This article is about the
Shunsuke Kikuchi (菊池俊輔; November 1, 1931 in Hirosaki, Aomori Prefecture, Japan – April 24, 2021 in Tokyo, Japan) was a prolific Japanese composer. He specialized in background music for television and film.
Shunsuke Kikuchi graduated from Nihon University College of Fine Arts, Music. Active from 1961 until 2017, Kikuchi was one of Japan's most highly demanded film and TV composers, working principally on tokusatsu and anime productions for children, as well as violent action films, jidaigeki and dorama. His works are comparatively more common in Toei Animation's productions.
Shunsuke Kikuchi created the soundtrack for the original Japanese Dr. Slump, Dragon Ball and Dragon Ball Z series. He retired soon after the end of Dragon Ball Z in 1995, and was replaced by Akihito Tokunaga for Dragon Ball GT. His music from Dragon Ball Z was re-used for the 2008 OVA Dragon Ball: The Return of Son Goku and Friends! His music was re-used in Dragon Ball Z Kai from March 2011, due to the firing of Kenji Yamamoto by Toei Animation after allegations of plagiarism. Kikuchi's music initially only played on the final two Dragon Ball Kai episodes that aired on TV (episode 96 and episode 97), but a limited selection of his compositions were then used to re-score the remaining 96 episodes of Kai, which became the official score of Kai from then on.
Kikuchi's compositions characteristically have a 16-beat blues and pentatonic basis. Up-tempo works like those in Kamen Rider and Abarenbō Shōgun form the majority of his works, while the 12/8 theme of Doraemon and the slow background music from long-running series have become some of his best-known works. On April 24, 2021, he passed away from aspiration pneumonia at the age of 89.
Dragon Ball/Dragon Ball Z music packages
From 1986 to 1995, Kikuchi composed 23 different packages of music for the original Japanese versions of Dragon Ball and Dragon Ball Z, resulting in over 400 different pieces of music. The vast majority of his cues have not been released on CD. The recording dates are taken from Daizenshuu and BGM Collection booklets. Although most of these packages of music were mixed in stereo, they were only used in mono in the original run, except for the Japanese version of the Wrath of the Dragon movie (which was actually in surround sound, though the music itself appears to be stereo).
- A000-J000 Series (February 3, 1986) = The Beginning of Dragon Ball (debuted in Episode #001 of Dragon Ball. Mixed partially in stereo)
- M000 Series (March 31, 1986) = Dragon Balls, Training and the Tenka'ichi Budoukai (debuted in Episode #008 of Dragon Ball)
- M100 Series (August 4, 1986) = The Red Ribbon Army (debuted in Episode #029 of Dragon Ball)
- M200 Series (November 27, 1986) = DB Movie 1: The Legend of Shenlong (debuted in Episode #053 of Dragon Ball)
- M300 Series (February 17, 1987) = Karin and Tao Pai Pai (debuted in Episode #058 of Dragon Ball)
- M400 Series (June 24, 1987) = DB Movie 2: The Sleeping Princess in Devil's Castle (debuted in Episode #081 of Dragon Ball)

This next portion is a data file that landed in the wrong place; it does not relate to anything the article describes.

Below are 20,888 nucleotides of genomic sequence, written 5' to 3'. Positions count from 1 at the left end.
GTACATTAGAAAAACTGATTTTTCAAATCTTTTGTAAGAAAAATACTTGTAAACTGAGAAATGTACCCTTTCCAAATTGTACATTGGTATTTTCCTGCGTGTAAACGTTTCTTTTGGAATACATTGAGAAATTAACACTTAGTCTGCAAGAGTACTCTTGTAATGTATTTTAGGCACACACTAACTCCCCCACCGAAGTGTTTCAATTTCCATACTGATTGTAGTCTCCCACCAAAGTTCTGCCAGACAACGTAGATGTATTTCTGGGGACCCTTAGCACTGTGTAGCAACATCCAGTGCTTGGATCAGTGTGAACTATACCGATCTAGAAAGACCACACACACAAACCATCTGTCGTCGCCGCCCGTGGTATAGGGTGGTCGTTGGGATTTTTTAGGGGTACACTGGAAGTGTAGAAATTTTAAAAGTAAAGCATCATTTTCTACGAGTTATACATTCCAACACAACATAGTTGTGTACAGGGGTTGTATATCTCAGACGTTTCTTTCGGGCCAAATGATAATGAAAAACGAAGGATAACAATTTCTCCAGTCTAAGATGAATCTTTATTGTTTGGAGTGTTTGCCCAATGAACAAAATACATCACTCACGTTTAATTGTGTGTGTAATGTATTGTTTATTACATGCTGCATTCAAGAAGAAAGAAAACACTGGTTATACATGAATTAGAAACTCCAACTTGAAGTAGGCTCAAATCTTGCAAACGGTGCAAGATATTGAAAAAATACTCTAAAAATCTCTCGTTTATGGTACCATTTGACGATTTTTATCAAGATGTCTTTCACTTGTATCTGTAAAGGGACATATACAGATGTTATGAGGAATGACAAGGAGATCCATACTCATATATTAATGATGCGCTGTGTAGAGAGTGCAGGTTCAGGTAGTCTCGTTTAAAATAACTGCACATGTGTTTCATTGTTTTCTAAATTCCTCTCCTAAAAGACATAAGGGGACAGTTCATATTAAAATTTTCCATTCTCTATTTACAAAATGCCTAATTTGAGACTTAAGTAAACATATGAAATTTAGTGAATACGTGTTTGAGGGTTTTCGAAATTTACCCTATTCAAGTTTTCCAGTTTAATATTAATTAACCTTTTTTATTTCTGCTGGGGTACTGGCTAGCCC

- M500 Series (January 29, 1988) = Piccolo Daimao (debuted in Episode #102 of Dragon Ball)
- M600 Series (June 22, 1988) = DB Movie 3: The Mystical Great Adventure (debuted in Episode #133 of Dragon Ball)
- M700 Series (March 24, 1989) = First DBZ TV Set (debuted in Episode #001 of Dragon Ball Z, and used primarily from Episodes #001-#199. Mixed mostly in stereo)
- M800 Series (June 28, 1989) = DBZ Movie 01: Return My Gohan!! (debuted in Episode #021 of Dragon Ball Z)
- M900 Series (February 21, 1990) = DBZ Movie 02 The Strongest Guy in the World (debuted in Episode #047 of Dragon Ball Z)
- M1000 Series (June 22, 1990) = DBZ Movie 03: The Super Decisive Battle for the Entire Earth (debuted in Bardock: The Father of Goku, and in Episode #066 of Dragon Ball Z. First entirely-stereo package; all others from this point on were also mixed in stereo)
- M1100 Series (February 13, 1991) = DBZ Movie 04: Super Saiyan Son Goku (debuted in Episode #097 of Dragon Ball Z)
- M1200 Series (June 26, 1991) = DBZ Movie 05: The Incredible Strongest vs. Strongest (debuted in Episode #114 of Dragon Ball Z)
- M1300 Series (February 13, 1992) = DBZ Movie 06: Clash!! 10 Billion Powerful Warriors (debuted in Episode #141 of Dragon Ball Z)
- M1400 Series (June 18, 1992) = DBZ Movie 07: Extreme Battle!! The Three Great Super Saiyans (debuted in Episode #161 of Dragon Ball Z)
- M1500 Series (February 13, 1993) = DBZ Movie 08: Burn Up!! A Red-Hot, Raging, Super-Fierce Fight (debuted in Episode #191 of Dragon Ball Z)
- M1600 Series (June 16, 1993) = DBZ Movie 09: The Galaxy's at the Brink!! The Super Incredible Guy (debuted in Episode #200 of Dragon Ball Z)
- M1700 Series (August 24, 1993) = Second DBZ TV Set (debuted in Episode #200 of Dragon Ball Z, and used primarily from Episodes #200-#291)
- M1800 Series (February 15, 1994) = DBZ Movie 10: The Dangerous Duo! Super Warriors Never Rest (debuted in Episode #234 of Dragon Ball Z)
- M1900 Series (June 22, 1994) = DBZ Movie 11: Super Warrior Defeat!! I'm the One Who'll Win (debuted in Episode #246 of Dragon Ball Z)
- M2000 Series (February 11, 1995) = DBZ Movie 12: The Rebirth of Fusion!! Goku and Vegeta (debuted in Episode #273 of Dragon Ball Z)
- M2100 Series (June 23, 1995) = DBZ Movie 13: Dragon Fist Explosion!! If Goku Can't Do It, Who Will? (debuted in Episode #289 of Dragon Ball Z. First stereo-recorded package to actually be used in stereo in the original run)
Background music composed by Kikuchi
- "Kyoufu no Ginyu Tokusentai"
- "Dai Nijuuikkai Tenka-Ichi Budokai"
- "Tenka Wakeme No Chou-Kessen"
- "Mashinki no Nemuri Hime"
- "Kono Yo De Ichi-Ban Tsuyoi Yatsu"
- "Kyoukugen Battaru! San Bai Suupa Saiya-jin"
- "Haran no Tenka-ichi Budokai"
- "Kamesennin Saigo no Mafuba"
- "Jinzoningen Machi E"
- "Ma Ni Ae!! Nanatsu no Doragonbaru"
- "Chikyuu Marugoto Chou-Kessen"